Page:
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I'm puzzled because I can ssh into this router from 192.168.1.10, but not from 192.168.30.3 (as per acl 6). No interface mentions any of these access lists so am I correct in assuming these are global access lists, applied to all interfaces?

If so, in what order?

Are there several deny in the list that render certain rules useless or one single deny any any at the very end?

if I make a an access-list 3 permit any , will that allow me to ssh into this router from anywhere within the 192.168.0.0 network?

What would happen if I specified a specific ACL for one of the interfaces? would the remaining rules still apply?

Here is the sanitized output of show access-list:

Standard IP access list 5

10 permit 144.1.1.1 (10000 matches)

20 permit 155.1.1.1 (10000 matches)

40 deny   any (100000 matches)

Standard IP access list 6

10 permit 192.168.0.0, wildcard bits 0.0.255.255 (100000 matches)

20 deny   any (10 matches)

Standard IP access list 7

10 permit 192.168.1.0, wildcard bits 0.0.0.255

Extended IP access list 122

10 permit ip host 5.5.5.5 any

20 permit ip host 6.6.6.6 any

70 deny ip any any log (1000 matches)

Extended IP access list snooplion1_acl

10 permit ip 4.2.1.0 0.0.0.7 10.1.1.0 0.0.0.255 log (1000 matches)

20 permit ip 4.2.1.0 0.0.0.7 10.1.2.0 0.0.0.255 log

Extended IP access list snooplion2_acl

10 permit ip host 4.2.1.2 host 4.4.1.1 log (100000 matches)

20 permit ip host 4.2.1.3 host 4.4.1.1 log (100000 matches)

Extended IP access list snooplion3_acl

10 permit ip 4.2.1.0 0.0.0.7 host 4.4.4.4 log (100000 matches)

Extended IP access list snooplion4_acl

10 permit ip 4.2.1.0 0.0.0.7 192.168.2.0 0.0.0.255 log (100000 matches)

20 permit ip 4.2.1.0 0.0.0.7 192.168.3.0 0.0.0.255 log (100000 matches)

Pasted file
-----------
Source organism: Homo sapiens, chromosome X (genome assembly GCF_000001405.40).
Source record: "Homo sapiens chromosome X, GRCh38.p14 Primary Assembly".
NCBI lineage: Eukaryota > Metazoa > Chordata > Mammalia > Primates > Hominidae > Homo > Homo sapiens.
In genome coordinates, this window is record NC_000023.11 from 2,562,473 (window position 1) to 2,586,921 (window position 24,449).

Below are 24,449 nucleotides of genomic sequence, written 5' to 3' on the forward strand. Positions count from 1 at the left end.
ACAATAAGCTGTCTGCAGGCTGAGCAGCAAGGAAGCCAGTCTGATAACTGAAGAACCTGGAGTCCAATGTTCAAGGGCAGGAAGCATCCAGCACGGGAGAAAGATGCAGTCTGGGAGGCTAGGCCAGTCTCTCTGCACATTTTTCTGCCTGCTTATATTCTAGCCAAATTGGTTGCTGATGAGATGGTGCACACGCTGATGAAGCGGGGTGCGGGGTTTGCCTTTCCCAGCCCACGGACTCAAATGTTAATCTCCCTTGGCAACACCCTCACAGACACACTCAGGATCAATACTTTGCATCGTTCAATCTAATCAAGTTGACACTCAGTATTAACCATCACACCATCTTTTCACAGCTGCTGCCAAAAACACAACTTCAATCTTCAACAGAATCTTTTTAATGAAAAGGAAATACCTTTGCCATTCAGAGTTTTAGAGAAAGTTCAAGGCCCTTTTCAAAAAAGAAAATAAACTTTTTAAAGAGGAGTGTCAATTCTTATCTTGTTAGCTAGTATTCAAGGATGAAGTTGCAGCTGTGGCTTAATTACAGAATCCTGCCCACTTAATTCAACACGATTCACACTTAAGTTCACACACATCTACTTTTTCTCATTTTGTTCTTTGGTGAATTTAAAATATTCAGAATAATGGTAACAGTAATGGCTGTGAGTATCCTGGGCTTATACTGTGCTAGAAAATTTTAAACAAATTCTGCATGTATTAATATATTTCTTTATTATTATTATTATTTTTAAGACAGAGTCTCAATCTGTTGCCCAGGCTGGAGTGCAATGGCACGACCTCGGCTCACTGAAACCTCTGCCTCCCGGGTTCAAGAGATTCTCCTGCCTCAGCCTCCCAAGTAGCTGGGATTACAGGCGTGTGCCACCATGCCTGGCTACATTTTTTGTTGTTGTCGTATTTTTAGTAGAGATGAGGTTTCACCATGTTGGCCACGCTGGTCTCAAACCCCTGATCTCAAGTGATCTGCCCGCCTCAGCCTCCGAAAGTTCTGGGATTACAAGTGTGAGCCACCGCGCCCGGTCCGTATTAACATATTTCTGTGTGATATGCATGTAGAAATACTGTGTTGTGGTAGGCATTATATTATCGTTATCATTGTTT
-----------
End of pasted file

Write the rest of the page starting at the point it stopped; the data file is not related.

Extended IP access list snooplion5_acl

10 permit ip 4.2.1.0 0.0.0.7 4.3.3.80 0.0.0.15 log

Extended IP access list snooplion6_acl

10 permit ip 4.2.1.0 0.0.0.7 4.3.3.80 0.0.0.15 log (10 matches)
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1 Answer 1

up vote 2 down vote accepted

If no interface (or vty) mentions these ACL's then they are not applied. There's no such thing as a globally applied ACL in IOS - particularly given that an ACL can mean very different things in different contexts (i.e. route-maps, QoS and packet filtering can all use the same structure).

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The named ACLs are used in crypto maps, so I'm guessing they are used for VPN connections. The 122 extended ACL is used for vty (terminal connections) But the standard ACLs (5,6 and 7) are not used on any interface, yet, they still have matches and those matches are increasing regularly(except ACL 7, that one doesn't have any matches). How come? –  gozu Aug 9 '12 at 16:00
    
If the counters on the ACL are increasing then it's applied somewhere. BTW - whatever is in 122 (the vty) is likely driving your ssh reachability. –  rnxrx Aug 9 '12 at 19:00
    
They were used in access groups for ntp servers at the very bottom. that's why I didn't spot them.. Doh! Thanks for your help! –  gozu Aug 9 '12 at 21:21
    
I've noticed that people who come from the security appliance side of Cisco-ASA, PIX, etc.-usually get confused by the fact that there's no global ACL on a switch/router. –  Alo Aug 23 '12 at 21:44

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